Ray Crotty on why Sir John Egan got it wrong

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  1. Great article and nice angle. Just one questions, how can we achieve perfect information without collaboration? Surely we need to work together to define what perfect information looks like?

  2. I totally agree that Egan got it wrong, [so did Latham] There is nothing that is produced that is good or accurate and senior managers [it does not matter how qualified they are] have little proper knowledge or practical common sense. The industry produces far too many documents that contractors have to plough through, that are meaningless and only get looked at in the event of a major dispute. Information need to be specific and targeted at the right person, the roofer does not need to know about the reinforcement in the foundations. From what I have seen of BIM that is going to be another farce. Let’s go back to the days when an architect actually knew what he had drawn, could talk intelligently about it and handed you a dyeline print on site. We had a much smaller staff, buildings still got built on time and on programme generally to a better standard. It still amuses me that Richard Rogers Partnership when complying with CDM on Terminal 5 did not cater for changing the light bulbs. Are they being charged for the cost of replacing the light bulbs?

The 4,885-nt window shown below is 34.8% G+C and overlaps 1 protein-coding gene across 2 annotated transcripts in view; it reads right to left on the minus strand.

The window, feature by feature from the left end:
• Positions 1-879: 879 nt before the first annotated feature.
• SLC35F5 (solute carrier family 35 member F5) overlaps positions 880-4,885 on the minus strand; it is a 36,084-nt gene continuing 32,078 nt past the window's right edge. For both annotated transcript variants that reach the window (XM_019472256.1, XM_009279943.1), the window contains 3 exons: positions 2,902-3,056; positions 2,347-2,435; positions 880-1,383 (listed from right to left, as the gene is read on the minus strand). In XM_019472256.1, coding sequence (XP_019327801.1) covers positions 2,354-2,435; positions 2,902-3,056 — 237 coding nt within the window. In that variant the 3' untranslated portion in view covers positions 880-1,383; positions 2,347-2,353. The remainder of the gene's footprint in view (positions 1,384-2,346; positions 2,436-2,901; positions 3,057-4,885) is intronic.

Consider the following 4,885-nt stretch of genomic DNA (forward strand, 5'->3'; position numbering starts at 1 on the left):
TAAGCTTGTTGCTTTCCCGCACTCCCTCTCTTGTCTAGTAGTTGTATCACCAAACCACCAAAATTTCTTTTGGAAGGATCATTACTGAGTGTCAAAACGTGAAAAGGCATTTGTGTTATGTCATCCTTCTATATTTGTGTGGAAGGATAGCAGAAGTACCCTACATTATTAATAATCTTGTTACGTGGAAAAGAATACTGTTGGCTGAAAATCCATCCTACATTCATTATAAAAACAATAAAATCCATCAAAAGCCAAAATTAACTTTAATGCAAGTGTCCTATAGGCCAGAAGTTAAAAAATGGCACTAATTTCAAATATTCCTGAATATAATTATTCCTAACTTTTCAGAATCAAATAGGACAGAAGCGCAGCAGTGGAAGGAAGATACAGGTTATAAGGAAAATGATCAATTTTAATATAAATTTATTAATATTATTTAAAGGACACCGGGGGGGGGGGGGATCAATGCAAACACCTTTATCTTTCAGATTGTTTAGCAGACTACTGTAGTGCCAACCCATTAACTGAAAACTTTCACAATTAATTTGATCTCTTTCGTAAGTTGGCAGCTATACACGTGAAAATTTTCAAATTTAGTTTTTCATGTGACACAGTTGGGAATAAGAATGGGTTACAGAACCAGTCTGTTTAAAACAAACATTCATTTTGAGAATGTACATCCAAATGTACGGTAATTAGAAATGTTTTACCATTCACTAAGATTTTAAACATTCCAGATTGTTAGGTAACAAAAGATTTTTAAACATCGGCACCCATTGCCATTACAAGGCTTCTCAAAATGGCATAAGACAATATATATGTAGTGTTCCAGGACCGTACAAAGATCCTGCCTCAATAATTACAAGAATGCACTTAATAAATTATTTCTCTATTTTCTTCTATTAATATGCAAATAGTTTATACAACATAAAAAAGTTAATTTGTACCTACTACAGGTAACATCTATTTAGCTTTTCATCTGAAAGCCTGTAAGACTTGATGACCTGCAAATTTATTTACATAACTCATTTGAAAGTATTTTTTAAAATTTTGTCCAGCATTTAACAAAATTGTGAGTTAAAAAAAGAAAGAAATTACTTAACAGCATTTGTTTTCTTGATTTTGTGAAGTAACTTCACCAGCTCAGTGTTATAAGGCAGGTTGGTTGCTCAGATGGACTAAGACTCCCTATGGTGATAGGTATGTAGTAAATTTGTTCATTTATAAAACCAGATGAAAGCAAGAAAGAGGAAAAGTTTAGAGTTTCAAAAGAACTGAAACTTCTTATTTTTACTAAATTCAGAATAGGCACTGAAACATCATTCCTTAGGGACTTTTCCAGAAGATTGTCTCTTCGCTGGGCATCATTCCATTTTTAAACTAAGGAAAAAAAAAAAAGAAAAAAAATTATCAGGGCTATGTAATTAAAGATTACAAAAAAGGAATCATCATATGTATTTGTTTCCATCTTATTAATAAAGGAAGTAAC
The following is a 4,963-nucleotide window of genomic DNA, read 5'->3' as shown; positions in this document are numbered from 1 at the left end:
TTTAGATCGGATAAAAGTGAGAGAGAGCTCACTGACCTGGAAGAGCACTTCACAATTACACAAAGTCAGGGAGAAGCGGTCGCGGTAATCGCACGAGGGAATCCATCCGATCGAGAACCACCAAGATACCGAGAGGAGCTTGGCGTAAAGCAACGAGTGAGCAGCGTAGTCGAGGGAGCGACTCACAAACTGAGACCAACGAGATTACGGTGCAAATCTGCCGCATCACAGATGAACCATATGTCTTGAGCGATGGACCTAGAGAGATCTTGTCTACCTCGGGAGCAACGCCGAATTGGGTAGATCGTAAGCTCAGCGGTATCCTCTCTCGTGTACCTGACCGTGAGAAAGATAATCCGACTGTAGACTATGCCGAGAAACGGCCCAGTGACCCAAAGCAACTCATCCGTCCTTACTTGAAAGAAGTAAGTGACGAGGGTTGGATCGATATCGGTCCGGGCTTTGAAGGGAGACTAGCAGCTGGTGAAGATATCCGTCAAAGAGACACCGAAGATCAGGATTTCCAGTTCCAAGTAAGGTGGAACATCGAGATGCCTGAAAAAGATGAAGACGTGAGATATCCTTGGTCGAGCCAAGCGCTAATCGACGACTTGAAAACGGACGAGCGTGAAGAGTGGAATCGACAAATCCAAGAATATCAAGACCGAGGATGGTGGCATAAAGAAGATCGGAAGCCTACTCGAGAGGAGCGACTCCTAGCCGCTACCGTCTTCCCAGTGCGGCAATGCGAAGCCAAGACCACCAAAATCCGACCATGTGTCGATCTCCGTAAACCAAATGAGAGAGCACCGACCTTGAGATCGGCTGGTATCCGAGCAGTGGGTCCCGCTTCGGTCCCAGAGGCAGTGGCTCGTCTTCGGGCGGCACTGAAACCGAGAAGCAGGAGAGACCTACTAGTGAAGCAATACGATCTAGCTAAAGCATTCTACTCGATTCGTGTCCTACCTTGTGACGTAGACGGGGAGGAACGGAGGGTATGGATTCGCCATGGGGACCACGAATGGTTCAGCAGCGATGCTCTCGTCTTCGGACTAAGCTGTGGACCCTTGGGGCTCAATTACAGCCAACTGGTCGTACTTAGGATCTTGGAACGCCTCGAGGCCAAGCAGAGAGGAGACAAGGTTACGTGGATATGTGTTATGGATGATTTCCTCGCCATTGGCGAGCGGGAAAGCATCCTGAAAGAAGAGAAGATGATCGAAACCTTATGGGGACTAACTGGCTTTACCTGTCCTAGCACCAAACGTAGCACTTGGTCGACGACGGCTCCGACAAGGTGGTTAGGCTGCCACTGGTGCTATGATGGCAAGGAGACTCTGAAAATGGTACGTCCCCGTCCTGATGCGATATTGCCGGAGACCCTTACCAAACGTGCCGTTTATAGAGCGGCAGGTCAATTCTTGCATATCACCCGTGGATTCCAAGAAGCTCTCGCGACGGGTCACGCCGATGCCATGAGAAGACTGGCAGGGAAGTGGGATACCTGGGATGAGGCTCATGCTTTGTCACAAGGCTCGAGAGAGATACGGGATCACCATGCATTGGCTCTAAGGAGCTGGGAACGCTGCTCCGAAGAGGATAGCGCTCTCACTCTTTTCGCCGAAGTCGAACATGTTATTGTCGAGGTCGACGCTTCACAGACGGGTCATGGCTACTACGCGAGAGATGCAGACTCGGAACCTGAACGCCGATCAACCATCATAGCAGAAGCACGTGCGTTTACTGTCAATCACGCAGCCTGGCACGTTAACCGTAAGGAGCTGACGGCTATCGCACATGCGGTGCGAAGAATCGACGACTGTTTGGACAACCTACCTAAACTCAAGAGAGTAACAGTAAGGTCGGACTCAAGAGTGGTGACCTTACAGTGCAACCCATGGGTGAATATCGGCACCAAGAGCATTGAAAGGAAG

3. I have worked on collaborative contracts where there is a great will to work together to overcome unforeseen problems. Things tend to break down when something goes wrong and one party (usually the client) feels that they aren’t getting the deal they are paying for, so the ‘blame game’ kicks-in. The tendency is to retreat, each to his (it’s usually men!) own trench but that is the moment to test the resolve of all sides to investigate the facts and then sit round the table to resolve the issue. Yes, it may be uncomfortable but collaboration was never meant to be an easy option. Often, one party hasn’t done something (or done it to the extent that others thought they would/should have). Having said that, better information will certainly help all round. This would make a good research topic.

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